So, I'm sorry, but I can't get too upset about what Facebook did/allowed to happen.  I always assumed they were doing this sort of thing.

That they just gave a master class in how not to handle a PR problem, should be an education to people in the business world. 

But it won't be.  But I expect a rush on NDAs.

That they showed the true meaning of their transparency policies (e.g. transparent as in you can't see it), just shows that they function like all businesses want to.
 
Back in the day of free over the air TV (and futzing with the horizontal control), I remember getting instruction from my father why it was free:  The networks are selling you to advertisers. You get back at them by knowing that all ads are lies.

A good principal with Facebook et al.  We know they are selling us. 

So, by all means, improve your  Facebook privacy setting (see How Change Your Facebook Settings to Opt-out of platform API sharing), but remember you should not be Shocked, schocked...

Sunday, January 28, 2018

From an Old Bear to a Young One

 Thoughts on the Parash Va'eira, 13 January 2018, 6 Tevet 5777.

Well, I looked, but there is not mention of soccer in the Bible.

The only mention of sports I could find in the bible is in the start of Genesis...and that's baseball.  So we won't go there.

<Oh no, in the Big Inning>

Now there are very few mentions of bears in the Bible either.

The most famous one is in Kings II, where she-bears devour wicked children who were mocking the bald head of the prophet Elisha.

That might please some please some of your relatives, but we won't go there either.

So I took a leaf out of your book, and looked at your Torah (Exodus 7:8-9:35) and Haftarah ( Ezekiel 28:25–29:21) to see if I could talk to you about anything there.

 And, what struck me is that they are both at some level about exiles. Ezekiel is in exile writing back home.

And as it often the case with exiles, writing back home.

As is often the case with exiles, he has perhaps more clarity than the folks back home.

He is in forced exile, hoping to prevent that from happening to the rest of his people.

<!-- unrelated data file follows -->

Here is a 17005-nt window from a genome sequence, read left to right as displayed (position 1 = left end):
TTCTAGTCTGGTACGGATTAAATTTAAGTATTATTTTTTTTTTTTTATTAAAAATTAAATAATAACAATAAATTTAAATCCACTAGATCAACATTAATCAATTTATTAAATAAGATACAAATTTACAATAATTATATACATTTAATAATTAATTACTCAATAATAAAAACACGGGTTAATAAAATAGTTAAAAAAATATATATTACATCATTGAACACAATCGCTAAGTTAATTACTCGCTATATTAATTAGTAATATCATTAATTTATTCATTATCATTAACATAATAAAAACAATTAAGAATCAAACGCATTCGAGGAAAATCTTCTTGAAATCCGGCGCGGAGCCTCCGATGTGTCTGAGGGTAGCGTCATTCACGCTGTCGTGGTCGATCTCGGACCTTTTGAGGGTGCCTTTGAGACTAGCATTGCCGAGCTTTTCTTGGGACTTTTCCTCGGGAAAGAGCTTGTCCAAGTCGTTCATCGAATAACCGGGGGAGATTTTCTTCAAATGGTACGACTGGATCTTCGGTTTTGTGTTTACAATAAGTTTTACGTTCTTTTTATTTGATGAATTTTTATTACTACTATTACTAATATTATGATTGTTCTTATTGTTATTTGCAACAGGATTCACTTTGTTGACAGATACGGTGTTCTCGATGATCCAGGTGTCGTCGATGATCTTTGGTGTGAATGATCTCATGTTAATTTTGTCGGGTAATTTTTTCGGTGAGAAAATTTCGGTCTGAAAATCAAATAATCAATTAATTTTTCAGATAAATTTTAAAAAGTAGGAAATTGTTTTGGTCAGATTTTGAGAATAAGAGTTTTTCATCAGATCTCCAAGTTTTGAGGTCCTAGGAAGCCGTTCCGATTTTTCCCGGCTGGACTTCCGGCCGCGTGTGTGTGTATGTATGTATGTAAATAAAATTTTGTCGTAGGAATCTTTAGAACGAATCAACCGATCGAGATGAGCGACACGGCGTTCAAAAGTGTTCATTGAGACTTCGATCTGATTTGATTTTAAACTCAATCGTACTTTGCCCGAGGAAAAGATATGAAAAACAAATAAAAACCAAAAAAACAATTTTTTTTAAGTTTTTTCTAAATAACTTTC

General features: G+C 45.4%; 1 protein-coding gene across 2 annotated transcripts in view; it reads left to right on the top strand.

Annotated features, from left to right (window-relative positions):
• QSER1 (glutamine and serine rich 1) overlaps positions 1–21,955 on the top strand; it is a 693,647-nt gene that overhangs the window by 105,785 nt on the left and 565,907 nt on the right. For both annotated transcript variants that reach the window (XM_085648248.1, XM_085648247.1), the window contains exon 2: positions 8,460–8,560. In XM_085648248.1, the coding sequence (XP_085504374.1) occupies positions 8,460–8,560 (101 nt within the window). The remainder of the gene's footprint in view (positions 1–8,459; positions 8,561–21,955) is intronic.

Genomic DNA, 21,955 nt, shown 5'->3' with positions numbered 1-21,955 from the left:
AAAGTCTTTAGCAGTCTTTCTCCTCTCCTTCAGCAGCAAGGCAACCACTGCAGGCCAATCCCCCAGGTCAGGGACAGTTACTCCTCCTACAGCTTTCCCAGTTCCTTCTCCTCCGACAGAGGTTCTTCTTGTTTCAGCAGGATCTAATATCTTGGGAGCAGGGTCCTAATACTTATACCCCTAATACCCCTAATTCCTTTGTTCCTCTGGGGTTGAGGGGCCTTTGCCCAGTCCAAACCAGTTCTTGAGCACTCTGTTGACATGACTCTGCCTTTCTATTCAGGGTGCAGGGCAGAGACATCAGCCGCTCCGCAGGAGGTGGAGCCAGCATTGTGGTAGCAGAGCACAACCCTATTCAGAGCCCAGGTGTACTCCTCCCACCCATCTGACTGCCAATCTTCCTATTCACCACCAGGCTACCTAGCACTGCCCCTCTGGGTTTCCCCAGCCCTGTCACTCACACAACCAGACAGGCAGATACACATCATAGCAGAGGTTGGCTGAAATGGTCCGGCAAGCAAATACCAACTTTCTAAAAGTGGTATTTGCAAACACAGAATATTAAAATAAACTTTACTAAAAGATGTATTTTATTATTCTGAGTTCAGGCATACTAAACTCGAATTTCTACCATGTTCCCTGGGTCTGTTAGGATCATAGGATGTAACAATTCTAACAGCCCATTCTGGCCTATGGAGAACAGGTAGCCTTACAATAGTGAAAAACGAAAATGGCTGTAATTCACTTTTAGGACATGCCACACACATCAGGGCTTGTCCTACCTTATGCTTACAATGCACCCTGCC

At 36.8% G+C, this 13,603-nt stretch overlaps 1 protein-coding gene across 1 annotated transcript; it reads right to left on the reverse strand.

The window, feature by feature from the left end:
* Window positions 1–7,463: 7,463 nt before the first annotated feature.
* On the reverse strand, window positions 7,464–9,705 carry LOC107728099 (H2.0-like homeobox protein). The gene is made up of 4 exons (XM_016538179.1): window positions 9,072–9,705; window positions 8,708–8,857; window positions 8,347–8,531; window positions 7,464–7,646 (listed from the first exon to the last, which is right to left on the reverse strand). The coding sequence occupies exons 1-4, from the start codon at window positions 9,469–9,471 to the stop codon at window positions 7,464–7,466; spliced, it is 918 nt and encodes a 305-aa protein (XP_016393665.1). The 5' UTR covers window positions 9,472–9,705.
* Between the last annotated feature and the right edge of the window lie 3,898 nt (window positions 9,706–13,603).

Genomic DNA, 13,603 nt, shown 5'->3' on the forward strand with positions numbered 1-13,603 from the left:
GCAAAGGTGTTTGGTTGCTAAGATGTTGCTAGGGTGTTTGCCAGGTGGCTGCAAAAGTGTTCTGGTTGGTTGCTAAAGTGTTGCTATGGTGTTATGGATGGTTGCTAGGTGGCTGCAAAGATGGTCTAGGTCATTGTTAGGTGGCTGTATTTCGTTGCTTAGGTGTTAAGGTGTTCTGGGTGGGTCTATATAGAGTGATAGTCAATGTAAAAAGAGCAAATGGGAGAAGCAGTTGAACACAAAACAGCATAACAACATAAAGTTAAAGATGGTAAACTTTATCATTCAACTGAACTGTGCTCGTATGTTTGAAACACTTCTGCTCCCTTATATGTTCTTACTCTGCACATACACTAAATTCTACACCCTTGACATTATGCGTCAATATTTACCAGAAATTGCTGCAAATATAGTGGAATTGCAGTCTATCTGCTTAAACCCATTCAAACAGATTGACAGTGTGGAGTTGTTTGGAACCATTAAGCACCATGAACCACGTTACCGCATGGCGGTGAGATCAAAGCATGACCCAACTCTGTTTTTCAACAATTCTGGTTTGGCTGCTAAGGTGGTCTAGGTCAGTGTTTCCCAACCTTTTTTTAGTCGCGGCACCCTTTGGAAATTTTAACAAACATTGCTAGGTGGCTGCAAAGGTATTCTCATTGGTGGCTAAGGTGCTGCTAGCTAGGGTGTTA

He doesn't prevent that from happening.

Moses just returned from an exile.

He has returned to an Egypt where we're told no one knows him anymore.

So, it was a sort of an exile of both time and place.

And he is about to go out on exile again, and take his people out on an exile.

And be there for 40 years, and Moses will die in exile.

Exile is part of the heritage of the Jew; maybe it is one of the defining inheritances.

It's also part of life, from the very moment of birth.

Which is why, I think, newborns look so grumpy.

Exile is not a happy thing.

While it comes in many flavors, it generally is uncomfortable: an adversity.

But:
Sweet are the uses of adversity
Which, like the toad, ugly and venomous,
Wears yet a precious jewel in his head;
And you thought you'd get through this without me quoting Shakespeare.


<No, I didn't>

So, you will go through life, and have already gone through, exiles.

The point of them is for us is how we deal with them going forward.

This will define an awful lot of about us.

I'd like to be there to help you with all your exiles, so would your mother.

But, by the very definition of exiles, I am not sure that we can be.

It reminds of a poem, actually a song that Claudia Schmidt used to sing beautifully.

It goes:
Farewell, my friends,
I’m bound for Canaan,
I’m trav’ling through the wilderness;
Your company has been delightful,
You do not leave my mind distressed.
I go away, behind to leave you,
Perhaps never to meet again,
But if we never have the pleasure,
I hope we’ll meet on Canaan’s land.

I hope that all your exiles are going forward.

I hope that they are as good for you as they can be.

And, as always:

That you should Grow and Be Strong and Do Justly.